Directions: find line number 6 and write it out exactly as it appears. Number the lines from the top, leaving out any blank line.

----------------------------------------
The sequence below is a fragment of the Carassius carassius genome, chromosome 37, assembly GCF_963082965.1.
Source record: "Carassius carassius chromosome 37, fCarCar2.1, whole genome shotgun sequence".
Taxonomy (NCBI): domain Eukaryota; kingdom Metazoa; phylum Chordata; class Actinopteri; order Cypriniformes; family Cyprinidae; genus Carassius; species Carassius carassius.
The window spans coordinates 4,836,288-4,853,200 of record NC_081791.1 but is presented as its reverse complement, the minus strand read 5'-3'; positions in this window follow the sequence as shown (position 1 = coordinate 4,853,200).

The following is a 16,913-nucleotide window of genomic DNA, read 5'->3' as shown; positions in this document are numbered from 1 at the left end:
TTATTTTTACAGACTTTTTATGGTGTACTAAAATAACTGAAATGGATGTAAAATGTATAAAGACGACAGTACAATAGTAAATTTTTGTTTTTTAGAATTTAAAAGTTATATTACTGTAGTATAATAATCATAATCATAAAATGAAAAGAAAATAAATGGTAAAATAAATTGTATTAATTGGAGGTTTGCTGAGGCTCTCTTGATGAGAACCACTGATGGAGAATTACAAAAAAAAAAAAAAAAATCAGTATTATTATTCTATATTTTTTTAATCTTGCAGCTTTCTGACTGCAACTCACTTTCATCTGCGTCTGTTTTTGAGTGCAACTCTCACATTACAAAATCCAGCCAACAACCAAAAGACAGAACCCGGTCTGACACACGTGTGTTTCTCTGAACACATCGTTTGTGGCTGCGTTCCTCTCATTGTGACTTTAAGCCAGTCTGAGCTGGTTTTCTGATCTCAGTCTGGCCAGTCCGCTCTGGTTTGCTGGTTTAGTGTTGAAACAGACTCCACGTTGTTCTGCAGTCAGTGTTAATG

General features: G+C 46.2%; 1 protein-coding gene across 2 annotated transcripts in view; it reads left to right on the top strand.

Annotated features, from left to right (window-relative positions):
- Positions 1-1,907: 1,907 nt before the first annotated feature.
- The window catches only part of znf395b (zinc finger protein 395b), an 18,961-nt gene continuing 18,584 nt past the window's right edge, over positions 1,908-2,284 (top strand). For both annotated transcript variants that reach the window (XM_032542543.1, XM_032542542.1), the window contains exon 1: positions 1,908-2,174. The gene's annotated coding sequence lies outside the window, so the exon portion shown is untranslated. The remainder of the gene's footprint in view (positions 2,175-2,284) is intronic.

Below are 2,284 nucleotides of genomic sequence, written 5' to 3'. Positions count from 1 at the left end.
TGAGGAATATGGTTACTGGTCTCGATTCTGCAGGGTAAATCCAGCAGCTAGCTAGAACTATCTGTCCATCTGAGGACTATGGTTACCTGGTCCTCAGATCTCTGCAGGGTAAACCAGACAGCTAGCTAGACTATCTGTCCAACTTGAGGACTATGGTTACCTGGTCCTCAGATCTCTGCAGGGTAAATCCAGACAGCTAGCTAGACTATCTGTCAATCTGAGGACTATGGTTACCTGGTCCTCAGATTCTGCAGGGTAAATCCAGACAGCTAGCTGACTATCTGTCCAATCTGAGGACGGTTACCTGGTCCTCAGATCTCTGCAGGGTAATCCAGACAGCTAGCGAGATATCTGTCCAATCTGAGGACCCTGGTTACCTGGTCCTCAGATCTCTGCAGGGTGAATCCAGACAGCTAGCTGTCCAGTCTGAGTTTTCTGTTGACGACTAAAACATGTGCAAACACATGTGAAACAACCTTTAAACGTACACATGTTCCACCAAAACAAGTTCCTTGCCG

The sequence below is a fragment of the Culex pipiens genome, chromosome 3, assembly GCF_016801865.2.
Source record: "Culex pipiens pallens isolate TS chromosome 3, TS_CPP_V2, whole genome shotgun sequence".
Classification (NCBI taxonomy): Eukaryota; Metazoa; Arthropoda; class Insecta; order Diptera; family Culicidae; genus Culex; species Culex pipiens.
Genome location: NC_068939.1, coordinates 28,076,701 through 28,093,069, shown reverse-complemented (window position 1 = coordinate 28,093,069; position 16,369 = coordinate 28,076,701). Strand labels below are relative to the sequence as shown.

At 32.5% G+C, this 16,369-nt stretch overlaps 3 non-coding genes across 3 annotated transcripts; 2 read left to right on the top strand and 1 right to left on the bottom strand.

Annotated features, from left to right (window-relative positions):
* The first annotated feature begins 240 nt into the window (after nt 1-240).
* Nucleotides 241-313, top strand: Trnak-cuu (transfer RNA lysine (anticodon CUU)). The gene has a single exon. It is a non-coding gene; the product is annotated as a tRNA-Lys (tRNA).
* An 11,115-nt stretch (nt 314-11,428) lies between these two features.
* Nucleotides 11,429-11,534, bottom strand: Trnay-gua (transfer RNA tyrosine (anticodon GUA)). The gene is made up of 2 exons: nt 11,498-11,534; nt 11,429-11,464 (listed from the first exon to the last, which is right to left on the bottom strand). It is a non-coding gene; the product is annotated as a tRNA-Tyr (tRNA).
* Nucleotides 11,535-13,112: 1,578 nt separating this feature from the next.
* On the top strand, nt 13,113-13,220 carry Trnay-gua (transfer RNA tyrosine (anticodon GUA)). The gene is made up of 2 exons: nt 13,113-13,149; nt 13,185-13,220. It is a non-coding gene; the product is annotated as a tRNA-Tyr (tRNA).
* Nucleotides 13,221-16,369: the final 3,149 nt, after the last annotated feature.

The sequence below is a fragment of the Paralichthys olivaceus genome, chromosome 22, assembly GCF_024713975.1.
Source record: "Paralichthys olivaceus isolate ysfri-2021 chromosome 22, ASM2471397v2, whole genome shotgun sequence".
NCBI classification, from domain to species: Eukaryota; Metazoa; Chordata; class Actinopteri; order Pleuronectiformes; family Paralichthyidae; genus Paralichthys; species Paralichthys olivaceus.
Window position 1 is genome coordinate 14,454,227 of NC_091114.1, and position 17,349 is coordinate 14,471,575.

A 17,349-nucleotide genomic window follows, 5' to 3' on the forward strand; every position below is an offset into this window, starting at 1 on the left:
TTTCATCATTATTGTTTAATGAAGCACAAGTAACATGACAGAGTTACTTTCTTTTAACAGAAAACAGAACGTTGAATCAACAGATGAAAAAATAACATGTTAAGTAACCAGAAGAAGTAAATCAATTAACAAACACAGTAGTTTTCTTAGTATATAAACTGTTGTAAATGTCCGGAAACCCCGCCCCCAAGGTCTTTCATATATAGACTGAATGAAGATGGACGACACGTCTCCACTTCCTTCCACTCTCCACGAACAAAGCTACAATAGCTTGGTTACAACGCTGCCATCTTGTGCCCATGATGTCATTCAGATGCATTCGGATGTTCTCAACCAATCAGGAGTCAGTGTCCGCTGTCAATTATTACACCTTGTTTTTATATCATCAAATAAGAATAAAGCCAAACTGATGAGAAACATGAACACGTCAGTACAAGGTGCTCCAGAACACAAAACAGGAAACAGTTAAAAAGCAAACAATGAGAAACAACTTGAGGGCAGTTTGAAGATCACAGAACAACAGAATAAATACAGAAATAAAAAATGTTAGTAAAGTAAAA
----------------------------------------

TTATTTTTACAGACTTTTTATGGTGTACTAAAATAACTGAAATGGATGTAAAATGTATAAAGACGACAGTACAATAGTAAATTTTTGTTTTTTAGAATTTAAAAGTTATATTACTGTAGTATAATAATCATAATCATAAAATGAAAAGAAAATAAATGGTAAAATAAATTGTATTAATTGGAGGTTTGCTGAGGCTCTCTTGATGAGAACCACTGATGGAGAATTACAAAAAAAAAAAAAAAAATCAGTATTATTATTCTATATTTTTTTAATCTTGCAGCTTTCTGACTGCAACTCACTTTCATCTGCGTCTGTTTTTGAGTGCAACTCTCACATTACAAAATCCAGCCAACAACCAAAAGACAGAACCCGGTCTGACACACGTGTGTTTCTCTGAACACATCGTTTGTGGCTGCGTTCCTCTCATTGTGACTTTAAGCCAGTCTGAGCTGGTTTTCTGATCTCAGTCTGGCCAGTCCGCTCTGGTTTGCTGGTTTAGTGTTGAAACAGACTCCACGTTGTTCTGCAGTCAGTGTTAATG